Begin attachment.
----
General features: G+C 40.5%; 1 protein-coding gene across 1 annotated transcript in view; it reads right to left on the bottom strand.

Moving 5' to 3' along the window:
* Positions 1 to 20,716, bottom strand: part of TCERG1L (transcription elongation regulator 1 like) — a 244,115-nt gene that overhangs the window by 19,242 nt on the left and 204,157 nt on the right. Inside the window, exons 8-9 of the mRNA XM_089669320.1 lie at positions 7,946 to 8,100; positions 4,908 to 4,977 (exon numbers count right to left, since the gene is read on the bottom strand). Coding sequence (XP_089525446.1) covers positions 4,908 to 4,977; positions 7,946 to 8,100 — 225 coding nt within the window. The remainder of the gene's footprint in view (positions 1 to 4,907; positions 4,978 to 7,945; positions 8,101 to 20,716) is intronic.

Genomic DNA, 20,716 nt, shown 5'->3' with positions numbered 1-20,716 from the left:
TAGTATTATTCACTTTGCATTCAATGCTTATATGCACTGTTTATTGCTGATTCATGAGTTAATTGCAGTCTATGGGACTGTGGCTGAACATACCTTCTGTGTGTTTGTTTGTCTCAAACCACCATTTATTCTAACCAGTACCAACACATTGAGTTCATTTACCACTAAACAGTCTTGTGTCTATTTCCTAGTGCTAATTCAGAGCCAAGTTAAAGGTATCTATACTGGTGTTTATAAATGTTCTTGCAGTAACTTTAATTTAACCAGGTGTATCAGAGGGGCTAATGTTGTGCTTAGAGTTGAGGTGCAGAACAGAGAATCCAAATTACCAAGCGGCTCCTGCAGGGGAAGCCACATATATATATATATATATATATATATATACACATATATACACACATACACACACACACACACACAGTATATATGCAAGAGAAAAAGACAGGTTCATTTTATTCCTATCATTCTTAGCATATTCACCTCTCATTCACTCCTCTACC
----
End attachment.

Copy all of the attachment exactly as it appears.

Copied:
General features: G+C 40.5%; 1 protein-coding gene across 1 annotated transcript in view; it reads right to left on the bottom strand.

Moving 5' to 3' along the window:
* Positions 1 to 20,716, bottom strand: part of TCERG1L (transcription elongation regulator 1 like) — a 244,115-nt gene that overhangs the window by 19,242 nt on the left and 204,157 nt on the right. Inside the window, exons 8-9 of the mRNA XM_089669320.1 lie at positions 7,946 to 8,100; positions 4,908 to 4,977 (exon numbers count right to left, since the gene is read on the bottom strand). Coding sequence (XP_089525446.1) covers positions 4,908 to 4,977; positions 7,946 to 8,100 — 225 coding nt within the window. The remainder of the gene's footprint in view (positions 1 to 4,907; positions 4,978 to 7,945; positions 8,101 to 20,716) is intronic.

Genomic DNA, 20,716 nt, shown 5'->3' with positions numbered 1-20,716 from the left:
TAGTATTATTCACTTTGCATTCAATGCTTATATGCACTGTTTATTGCTGATTCATGAGTTAATTGCAGTCTATGGGACTGTGGCTGAACATACCTTCTGTGTGTTTGTTTGTCTCAAACCACCATTTATTCTAACCAGTACCAACACATTGAGTTCATTTACCACTAAACAGTCTTGTGTCTATTTCCTAGTGCTAATTCAGAGCCAAGTTAAAGGTATCTATACTGGTGTTTATAAATGTTCTTGCAGTAACTTTAATTTAACCAGGTGTATCAGAGGGGCTAATGTTGTGCTTAGAGTTGAGGTGCAGAACAGAGAATCCAAATTACCAAGCGGCTCCTGCAGGGGAAGCCACATATATATATATATATATATATATATATACACATATATACACACATACACACACACACACACACAGTATATATGCAAGAGAAAAAGACAGGTTCATTTTATTCCTATCATTCTTAGCATATTCACCTCTCATTCACTCCTCTACC